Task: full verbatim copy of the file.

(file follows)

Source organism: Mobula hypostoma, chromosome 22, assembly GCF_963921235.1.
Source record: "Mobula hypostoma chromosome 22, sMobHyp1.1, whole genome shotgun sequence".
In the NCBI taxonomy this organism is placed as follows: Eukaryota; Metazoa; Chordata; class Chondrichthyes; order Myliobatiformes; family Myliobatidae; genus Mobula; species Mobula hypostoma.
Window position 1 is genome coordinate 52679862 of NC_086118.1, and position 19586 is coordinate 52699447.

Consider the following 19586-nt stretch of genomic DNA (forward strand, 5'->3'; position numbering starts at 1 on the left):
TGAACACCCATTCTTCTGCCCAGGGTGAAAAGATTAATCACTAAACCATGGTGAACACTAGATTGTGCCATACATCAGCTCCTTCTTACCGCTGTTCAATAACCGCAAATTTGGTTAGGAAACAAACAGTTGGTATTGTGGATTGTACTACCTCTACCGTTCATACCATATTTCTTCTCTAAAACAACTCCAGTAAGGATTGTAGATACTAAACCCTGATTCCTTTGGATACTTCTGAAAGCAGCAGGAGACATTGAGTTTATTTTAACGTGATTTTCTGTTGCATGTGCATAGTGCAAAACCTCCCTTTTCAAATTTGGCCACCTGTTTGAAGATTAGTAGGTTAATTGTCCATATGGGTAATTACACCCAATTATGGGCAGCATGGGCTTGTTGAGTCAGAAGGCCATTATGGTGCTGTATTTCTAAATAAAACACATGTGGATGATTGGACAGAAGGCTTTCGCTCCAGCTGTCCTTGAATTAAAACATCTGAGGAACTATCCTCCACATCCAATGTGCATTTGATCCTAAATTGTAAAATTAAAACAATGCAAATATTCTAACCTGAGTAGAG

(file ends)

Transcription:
Source organism: Mobula hypostoma, chromosome 22, assembly GCF_963921235.1.
Source record: "Mobula hypostoma chromosome 22, sMobHyp1.1, whole genome shotgun sequence".
In the NCBI taxonomy this organism is placed as follows: Eukaryota; Metazoa; Chordata; class Chondrichthyes; order Myliobatiformes; family Myliobatidae; genus Mobula; species Mobula hypostoma.
Window position 1 is genome coordinate 52679862 of NC_086118.1, and position 19586 is coordinate 52699447.

Consider the following 19586-nt stretch of genomic DNA (forward strand, 5'->3'; position numbering starts at 1 on the left):
TGAACACCCATTCTTCTGCCCAGGGTGAAAAGATTAATCACTAAACCATGGTGAACACTAGATTGTGCCATACATCAGCTCCTTCTTACCGCTGTTCAATAACCGCAAATTTGGTTAGGAAACAAACAGTTGGTATTGTGGATTGTACTACCTCTACCGTTCATACCATATTTCTTCTCTAAAACAACTCCAGTAAGGATTGTAGATACTAAACCCTGATTCCTTTGGATACTTCTGAAAGCAGCAGGAGACATTGAGTTTATTTTAACGTGATTTTCTGTTGCATGTGCATAGTGCAAAACCTCCCTTTTCAAATTTGGCCACCTGTTTGAAGATTAGTAGGTTAATTGTCCATATGGGTAATTACACCCAATTATGGGCAGCATGGGCTTGTTGAGTCAGAAGGCCATTATGGTGCTGTATTTCTAAATAAAACACATGTGGATGATTGGACAGAAGGCTTTCGCTCCAGCTGTCCTTGAATTAAAACATCTGAGGAACTATCCTCCACATCCAATGTGCATTTGATCCTAAATTGTAAAATTAAAACAATGCAAATATTCTAACCTGAGTAGAG